Extraordinary Food to Try in Puerto Rico and Where to Find It!

As its name suggests, Puerto Rico is a rich port. The Caribbean island’s deep traditions, wholesome food, beautiful weather and warm people make it more than a must-visit destination; it’s a humbling experience. 

Although there’s lots to see and do in Puerto Rico, from water sports to dancing all night, you want to spend your time with a fork and knife in hand. Here’s what you need to know about Puerto Rico’s food scene. 

Puerto Rican Food You Don’t Want to Miss

1. Plantains

The starchy, slightly sweet but mostly savory plantains, a Caribbean staple, are present on the table for any meal. They’re a popular beer snack, a satisfying side dish, and sometimes a star ingredient in the main course. 

Puerto Rico food plantains lobster
Two lobster tail in coconut milk accompanied with tomato and cucumber salad, and rice and beans aside.

Pressed into bite-sized golden coins and fried twice, tostones are fantastic at all hours. Thinly sliced and fried to crispy perfection, the banana relative becomes a delightful fritter to dip in a wide variety of sauces.

And there’s more. If allowed to ripen to decadent sweetness, plantains are called maduros, and they balance savory food with their addictive tropical sweetness.

2. Mofongo

Mofongo is Puerto Rico’s unofficial national dish, and people serve it everywhere! The local favorite comprises mashed plantains tossed with garlic and other spices. It’s often served with seafood, beef, crackly pork rinds or just bright local veggies.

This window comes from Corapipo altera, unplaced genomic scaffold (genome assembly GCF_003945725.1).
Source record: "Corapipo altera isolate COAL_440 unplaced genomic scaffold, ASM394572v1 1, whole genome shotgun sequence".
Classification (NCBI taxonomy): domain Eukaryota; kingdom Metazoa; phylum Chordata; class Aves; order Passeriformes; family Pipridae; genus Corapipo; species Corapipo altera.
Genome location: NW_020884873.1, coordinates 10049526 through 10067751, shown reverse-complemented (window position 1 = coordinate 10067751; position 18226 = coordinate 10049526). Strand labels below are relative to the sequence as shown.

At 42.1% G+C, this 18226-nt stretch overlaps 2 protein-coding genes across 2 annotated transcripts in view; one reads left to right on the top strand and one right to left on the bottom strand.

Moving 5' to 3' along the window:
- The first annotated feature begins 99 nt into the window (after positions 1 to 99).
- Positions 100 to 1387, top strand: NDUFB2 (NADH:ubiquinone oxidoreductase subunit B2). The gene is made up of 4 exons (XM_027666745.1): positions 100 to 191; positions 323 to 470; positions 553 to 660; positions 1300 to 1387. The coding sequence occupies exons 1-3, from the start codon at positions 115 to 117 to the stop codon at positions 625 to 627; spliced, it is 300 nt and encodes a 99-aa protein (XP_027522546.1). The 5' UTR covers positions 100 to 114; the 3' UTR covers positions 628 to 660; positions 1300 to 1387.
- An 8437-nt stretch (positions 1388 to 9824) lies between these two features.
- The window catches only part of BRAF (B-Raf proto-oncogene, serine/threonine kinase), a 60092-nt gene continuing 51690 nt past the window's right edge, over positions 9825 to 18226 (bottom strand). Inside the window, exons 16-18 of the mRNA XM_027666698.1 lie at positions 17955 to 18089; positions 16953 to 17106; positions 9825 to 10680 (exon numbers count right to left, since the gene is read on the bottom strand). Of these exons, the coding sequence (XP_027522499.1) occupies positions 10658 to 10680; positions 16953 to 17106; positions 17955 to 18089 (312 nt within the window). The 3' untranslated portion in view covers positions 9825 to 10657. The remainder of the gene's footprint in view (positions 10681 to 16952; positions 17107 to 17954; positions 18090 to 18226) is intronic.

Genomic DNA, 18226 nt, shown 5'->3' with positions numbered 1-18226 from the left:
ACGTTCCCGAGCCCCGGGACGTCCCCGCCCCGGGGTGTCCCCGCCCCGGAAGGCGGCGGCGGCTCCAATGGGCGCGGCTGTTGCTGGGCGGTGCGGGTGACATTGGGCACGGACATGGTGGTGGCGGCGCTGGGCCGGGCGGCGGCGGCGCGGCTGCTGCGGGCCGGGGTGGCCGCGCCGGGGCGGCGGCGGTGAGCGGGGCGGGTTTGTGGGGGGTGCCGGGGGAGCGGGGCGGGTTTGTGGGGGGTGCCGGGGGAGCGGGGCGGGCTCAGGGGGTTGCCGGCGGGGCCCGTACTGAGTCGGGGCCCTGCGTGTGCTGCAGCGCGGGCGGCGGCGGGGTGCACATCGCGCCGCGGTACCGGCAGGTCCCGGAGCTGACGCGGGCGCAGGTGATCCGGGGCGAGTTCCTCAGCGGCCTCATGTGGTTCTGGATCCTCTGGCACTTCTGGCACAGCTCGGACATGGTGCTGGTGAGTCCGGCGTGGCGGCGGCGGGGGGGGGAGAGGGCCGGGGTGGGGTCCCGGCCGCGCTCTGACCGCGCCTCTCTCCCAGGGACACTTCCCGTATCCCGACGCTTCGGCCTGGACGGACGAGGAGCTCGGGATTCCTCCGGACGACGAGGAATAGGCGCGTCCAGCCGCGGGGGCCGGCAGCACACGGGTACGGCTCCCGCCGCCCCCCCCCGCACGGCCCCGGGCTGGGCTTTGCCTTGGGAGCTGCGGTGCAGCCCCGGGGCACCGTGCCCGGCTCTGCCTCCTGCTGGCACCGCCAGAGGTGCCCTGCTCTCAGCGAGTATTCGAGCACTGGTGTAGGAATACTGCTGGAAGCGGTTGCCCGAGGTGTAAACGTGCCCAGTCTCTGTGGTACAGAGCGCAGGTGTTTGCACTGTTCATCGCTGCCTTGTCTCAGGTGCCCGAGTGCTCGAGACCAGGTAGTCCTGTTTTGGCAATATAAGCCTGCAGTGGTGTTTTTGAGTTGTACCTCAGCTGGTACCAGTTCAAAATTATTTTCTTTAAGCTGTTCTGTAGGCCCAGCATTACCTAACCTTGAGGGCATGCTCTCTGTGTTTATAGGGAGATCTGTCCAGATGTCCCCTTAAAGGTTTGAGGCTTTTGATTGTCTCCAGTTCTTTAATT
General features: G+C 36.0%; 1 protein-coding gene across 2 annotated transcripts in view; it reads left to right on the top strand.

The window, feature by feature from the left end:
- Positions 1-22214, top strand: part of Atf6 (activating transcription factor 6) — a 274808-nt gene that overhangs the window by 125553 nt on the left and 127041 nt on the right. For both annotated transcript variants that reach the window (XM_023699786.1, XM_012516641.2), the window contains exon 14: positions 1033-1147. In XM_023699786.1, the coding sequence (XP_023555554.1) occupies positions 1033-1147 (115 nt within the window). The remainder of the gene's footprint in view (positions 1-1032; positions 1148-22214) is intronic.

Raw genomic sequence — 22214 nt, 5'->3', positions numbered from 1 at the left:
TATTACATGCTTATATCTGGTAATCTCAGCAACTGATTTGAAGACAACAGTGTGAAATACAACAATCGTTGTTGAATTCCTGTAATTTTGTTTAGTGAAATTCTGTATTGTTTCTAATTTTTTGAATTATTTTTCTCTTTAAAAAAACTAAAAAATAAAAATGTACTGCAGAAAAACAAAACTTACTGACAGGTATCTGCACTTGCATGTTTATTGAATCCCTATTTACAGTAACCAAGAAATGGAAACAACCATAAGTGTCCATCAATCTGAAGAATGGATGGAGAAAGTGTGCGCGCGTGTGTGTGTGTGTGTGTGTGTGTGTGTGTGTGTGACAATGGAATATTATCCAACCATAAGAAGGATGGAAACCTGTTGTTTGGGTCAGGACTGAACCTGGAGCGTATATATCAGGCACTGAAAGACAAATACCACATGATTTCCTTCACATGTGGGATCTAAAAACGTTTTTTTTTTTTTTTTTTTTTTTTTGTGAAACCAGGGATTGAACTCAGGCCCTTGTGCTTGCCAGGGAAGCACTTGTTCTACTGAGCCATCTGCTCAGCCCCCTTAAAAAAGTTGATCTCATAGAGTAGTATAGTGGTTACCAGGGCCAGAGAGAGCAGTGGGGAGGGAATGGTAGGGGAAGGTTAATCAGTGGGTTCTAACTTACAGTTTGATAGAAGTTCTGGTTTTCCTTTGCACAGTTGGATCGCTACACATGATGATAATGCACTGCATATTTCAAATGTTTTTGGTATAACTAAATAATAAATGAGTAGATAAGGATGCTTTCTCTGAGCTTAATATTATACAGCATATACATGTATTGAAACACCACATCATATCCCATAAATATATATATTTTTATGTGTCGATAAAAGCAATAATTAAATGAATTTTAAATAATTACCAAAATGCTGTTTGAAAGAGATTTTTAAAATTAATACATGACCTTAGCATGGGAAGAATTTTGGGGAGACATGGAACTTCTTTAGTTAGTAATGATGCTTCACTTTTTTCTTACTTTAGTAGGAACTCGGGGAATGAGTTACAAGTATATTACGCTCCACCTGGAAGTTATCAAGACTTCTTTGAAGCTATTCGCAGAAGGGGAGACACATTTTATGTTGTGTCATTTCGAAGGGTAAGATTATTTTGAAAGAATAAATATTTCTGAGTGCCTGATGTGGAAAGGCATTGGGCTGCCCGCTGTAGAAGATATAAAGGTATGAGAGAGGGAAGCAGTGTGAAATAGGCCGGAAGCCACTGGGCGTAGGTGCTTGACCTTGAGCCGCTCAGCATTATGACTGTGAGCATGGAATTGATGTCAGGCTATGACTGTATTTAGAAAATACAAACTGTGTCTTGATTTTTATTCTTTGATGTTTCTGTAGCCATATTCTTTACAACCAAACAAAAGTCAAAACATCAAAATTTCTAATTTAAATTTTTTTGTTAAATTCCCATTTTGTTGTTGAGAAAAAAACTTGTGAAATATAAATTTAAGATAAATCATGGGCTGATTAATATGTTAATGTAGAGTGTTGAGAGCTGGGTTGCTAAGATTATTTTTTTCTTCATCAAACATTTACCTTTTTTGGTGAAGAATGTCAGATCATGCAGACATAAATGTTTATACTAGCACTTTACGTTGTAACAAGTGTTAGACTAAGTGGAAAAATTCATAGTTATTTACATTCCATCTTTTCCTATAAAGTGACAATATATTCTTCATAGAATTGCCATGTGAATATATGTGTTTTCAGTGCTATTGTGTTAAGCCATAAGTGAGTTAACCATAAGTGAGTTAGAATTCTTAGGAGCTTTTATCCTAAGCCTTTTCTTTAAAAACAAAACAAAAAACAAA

Mofongo Puerto Rico food

Shining for its simplicity, the mofongo is what you get when you mash together the tastiest ingredients on the island — nothing fancy to see here; just extraordinary comfort food, what’s not to love?

And here’s a pro tip, the trifongo is a mofongo variation made with sweet ‘maduro’ plantains, common green plantains and yucca. Flavored with garlic and with crispy pork rind bits, dip trifongo on a hearty beef or chicken broth for the authentic experience. 

3. Yuca

You might know this starchy root veggie as cassava or manioc, and although it’s now enjoyed in most tropical countries, it is uniquely South American and has been common in the Caribbean Islands for centuries. 

The starchy staple veggie is cooked for long hours until tender and used in a wide variety of recipes. In Puerto Rico is not uncommon to find yuca sautéed with garlic and seasoned with oregano for a lovely side dish. People make cake with yuca as well!

4. Empanadas

Although this is just a drop in the bucket of what you’ll find in Puerto Rico’s restaurants and homes, we can’t stop mentioning the country’s crispy empanadas. Also called pastelillos or ‘little cakes,‘ these deep-fried, flaky and savory pastries can be made with an immense variety of fillings, from ground beef to shredded chicken, cheese, shrimp and much more. 

You’ll find empanadas in every Latin American country, and although they’re not unique to Puerto Rico, people here make some of the crackliest and heartiest empanadas. Trust me; you can’t have just one. 

Restaurants to Try in San Juan